The Bodhisattva Beat
Music and Life

Santana: Caravanserai

Caravanserai: 1972

Caravanserai: 1972

If you have heard of “Caravanserai,” you may have already guessed that this is one heck of an album. The band may have been in transition (or even disarray), but it sure doesn’t sound like it. Carlos and the boys altered the approach, and played as if this is what they had been doing all along. This also says quite a bit about the talent assembled here.

If you are a fan of the first three albums, this one may come as a bit of shock. The heavy-duty rockers, and west coast psychedelia, are gone. The jazz influence reigns supreme. There is no doubt that it is Santana, but it is smooth beyond words. There is an extremely organic quality to the flow of the music. No hits will be found, but that wasn’t the point. It is about the music, and craft. There are numbers that will get your head bobbing, and toes tapping, but the strength of the compositions always holds more interest. It is beautiful, sublime, and even rocking at times. Through it all runs a consistent vision.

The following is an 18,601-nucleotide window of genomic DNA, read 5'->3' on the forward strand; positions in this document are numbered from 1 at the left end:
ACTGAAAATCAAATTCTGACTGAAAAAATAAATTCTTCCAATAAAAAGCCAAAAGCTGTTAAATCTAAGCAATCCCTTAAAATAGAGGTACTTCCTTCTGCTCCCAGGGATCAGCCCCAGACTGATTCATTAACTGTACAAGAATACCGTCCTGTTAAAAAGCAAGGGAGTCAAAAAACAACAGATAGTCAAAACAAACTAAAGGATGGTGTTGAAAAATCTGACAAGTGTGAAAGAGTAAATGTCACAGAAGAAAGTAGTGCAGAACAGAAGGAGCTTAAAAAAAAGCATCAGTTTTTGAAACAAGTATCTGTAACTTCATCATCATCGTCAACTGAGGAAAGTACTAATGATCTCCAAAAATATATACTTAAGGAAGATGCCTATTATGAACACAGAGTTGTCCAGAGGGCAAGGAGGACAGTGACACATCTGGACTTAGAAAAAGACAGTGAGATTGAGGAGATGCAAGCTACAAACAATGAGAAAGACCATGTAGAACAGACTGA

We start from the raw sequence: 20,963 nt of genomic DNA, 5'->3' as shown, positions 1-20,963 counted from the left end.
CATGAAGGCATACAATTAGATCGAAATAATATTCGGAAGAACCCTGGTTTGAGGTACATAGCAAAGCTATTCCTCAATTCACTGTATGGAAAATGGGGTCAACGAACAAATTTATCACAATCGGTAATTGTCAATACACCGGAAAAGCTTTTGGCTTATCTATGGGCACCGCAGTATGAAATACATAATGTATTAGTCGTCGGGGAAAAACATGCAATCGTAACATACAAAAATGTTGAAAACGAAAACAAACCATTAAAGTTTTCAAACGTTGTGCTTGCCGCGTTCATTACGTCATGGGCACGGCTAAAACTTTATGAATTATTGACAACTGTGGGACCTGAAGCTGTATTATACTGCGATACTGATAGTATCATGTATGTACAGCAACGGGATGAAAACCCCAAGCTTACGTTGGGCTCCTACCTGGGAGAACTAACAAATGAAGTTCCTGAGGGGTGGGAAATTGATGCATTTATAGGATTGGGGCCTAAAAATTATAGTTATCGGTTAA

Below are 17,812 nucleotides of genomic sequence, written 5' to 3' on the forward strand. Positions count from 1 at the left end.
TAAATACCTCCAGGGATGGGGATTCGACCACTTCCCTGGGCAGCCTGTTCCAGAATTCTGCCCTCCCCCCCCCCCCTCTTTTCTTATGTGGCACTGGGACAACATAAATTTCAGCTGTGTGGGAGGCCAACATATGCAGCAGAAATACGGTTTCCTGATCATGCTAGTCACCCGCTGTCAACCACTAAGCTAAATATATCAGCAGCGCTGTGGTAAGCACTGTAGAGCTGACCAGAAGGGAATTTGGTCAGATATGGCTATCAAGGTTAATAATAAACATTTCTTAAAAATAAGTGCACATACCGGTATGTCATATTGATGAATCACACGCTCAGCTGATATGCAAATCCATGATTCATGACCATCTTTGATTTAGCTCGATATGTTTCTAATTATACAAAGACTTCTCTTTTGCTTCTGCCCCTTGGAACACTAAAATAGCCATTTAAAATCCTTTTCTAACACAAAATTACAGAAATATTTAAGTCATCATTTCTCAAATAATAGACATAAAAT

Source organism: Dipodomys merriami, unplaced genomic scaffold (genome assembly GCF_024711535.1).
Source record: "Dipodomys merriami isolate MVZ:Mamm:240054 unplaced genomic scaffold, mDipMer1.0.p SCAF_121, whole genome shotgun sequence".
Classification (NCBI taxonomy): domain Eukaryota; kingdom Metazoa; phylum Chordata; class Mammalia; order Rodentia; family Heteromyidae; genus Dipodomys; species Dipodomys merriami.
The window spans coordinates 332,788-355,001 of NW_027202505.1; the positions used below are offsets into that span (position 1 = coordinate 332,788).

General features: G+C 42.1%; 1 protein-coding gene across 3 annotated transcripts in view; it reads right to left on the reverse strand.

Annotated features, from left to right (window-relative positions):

I am tempted to call it essential. However, there is just something here that doesn’t speak masterpiece to me. It is a joy to be sure, but I don’t believe your collection would be lacking without it. One thing for sure is Santana never quite attained these heights again.

Gregg Rolie – keyboards, vocals
Michael Shrieve – drums
Jose ‘Chepito’ Areas – timbales, congas, percussion
Carlos Santana – guitars, vocals
Neal Schon – guitar
Tom Rutley – bass
James Mingo Lewis – congas
Doug Rauch – guitar, bass
Wendy Haas – piano
Tom Coster – piano
Armando Peraza – congas, bongos

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One Response to “Santana: Caravanserai”

  1. You know, I tend to agree with your comment about the album not being quite a masterpiece. As a matter of fact, I have to admit I’ve never really managed to get into it in the same way as I got into “Abraxas” (which I consider a perfect album).


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